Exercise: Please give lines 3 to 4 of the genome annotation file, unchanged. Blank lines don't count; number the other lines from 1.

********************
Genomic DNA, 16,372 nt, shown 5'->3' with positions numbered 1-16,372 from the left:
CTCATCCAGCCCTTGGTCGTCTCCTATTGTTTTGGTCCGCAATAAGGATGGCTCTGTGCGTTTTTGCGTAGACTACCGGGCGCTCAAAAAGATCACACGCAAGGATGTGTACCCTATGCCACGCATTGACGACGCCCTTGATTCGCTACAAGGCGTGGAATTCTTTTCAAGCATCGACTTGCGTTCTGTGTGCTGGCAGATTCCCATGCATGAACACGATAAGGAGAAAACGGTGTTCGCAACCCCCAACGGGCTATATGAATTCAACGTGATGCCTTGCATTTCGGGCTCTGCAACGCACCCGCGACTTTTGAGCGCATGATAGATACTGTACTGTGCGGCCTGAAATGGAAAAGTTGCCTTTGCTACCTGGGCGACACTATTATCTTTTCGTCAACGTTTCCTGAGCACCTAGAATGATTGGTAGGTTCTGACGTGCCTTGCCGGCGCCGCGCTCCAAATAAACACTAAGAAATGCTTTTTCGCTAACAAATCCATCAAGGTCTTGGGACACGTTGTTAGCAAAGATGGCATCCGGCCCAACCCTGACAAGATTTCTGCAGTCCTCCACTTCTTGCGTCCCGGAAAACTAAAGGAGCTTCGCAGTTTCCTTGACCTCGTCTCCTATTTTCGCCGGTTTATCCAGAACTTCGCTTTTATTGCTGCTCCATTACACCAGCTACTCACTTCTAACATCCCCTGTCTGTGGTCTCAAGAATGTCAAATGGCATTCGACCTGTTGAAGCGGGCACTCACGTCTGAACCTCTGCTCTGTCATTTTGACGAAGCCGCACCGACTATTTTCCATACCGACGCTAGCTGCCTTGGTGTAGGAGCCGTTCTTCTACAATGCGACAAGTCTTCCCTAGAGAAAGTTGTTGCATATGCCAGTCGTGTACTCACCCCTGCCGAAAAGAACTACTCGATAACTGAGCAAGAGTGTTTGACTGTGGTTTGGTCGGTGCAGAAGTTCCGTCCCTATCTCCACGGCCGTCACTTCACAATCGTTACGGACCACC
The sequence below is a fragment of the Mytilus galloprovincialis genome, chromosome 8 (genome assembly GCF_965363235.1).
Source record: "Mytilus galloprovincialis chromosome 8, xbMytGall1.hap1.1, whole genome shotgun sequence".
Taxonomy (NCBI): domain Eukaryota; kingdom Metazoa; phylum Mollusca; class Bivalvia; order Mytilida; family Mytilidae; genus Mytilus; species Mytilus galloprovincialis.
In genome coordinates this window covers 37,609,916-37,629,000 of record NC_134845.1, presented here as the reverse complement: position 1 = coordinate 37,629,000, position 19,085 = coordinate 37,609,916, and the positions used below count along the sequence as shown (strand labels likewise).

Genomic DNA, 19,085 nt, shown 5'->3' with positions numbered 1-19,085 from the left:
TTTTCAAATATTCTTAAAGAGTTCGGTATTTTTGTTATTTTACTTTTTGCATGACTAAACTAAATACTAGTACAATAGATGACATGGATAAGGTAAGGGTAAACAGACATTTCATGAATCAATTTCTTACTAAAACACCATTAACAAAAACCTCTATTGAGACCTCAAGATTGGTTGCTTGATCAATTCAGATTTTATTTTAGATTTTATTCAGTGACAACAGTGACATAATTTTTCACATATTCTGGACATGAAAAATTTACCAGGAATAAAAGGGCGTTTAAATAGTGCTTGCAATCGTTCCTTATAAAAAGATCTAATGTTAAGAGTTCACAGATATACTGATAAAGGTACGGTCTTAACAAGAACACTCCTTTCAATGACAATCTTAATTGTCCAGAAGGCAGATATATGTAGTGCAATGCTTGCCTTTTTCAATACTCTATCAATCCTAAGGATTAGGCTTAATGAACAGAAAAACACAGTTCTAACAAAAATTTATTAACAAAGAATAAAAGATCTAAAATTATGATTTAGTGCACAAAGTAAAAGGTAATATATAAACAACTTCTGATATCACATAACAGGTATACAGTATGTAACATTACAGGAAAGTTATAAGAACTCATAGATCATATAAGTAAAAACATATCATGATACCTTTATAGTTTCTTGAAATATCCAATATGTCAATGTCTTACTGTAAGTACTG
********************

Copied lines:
The sequence below is a fragment of the Mytilus galloprovincialis genome, chromosome 8 (genome assembly GCF_965363235.1).
Source record: "Mytilus galloprovincialis chromosome 8, xbMytGall1.hap1.1, whole genome shotgun sequence".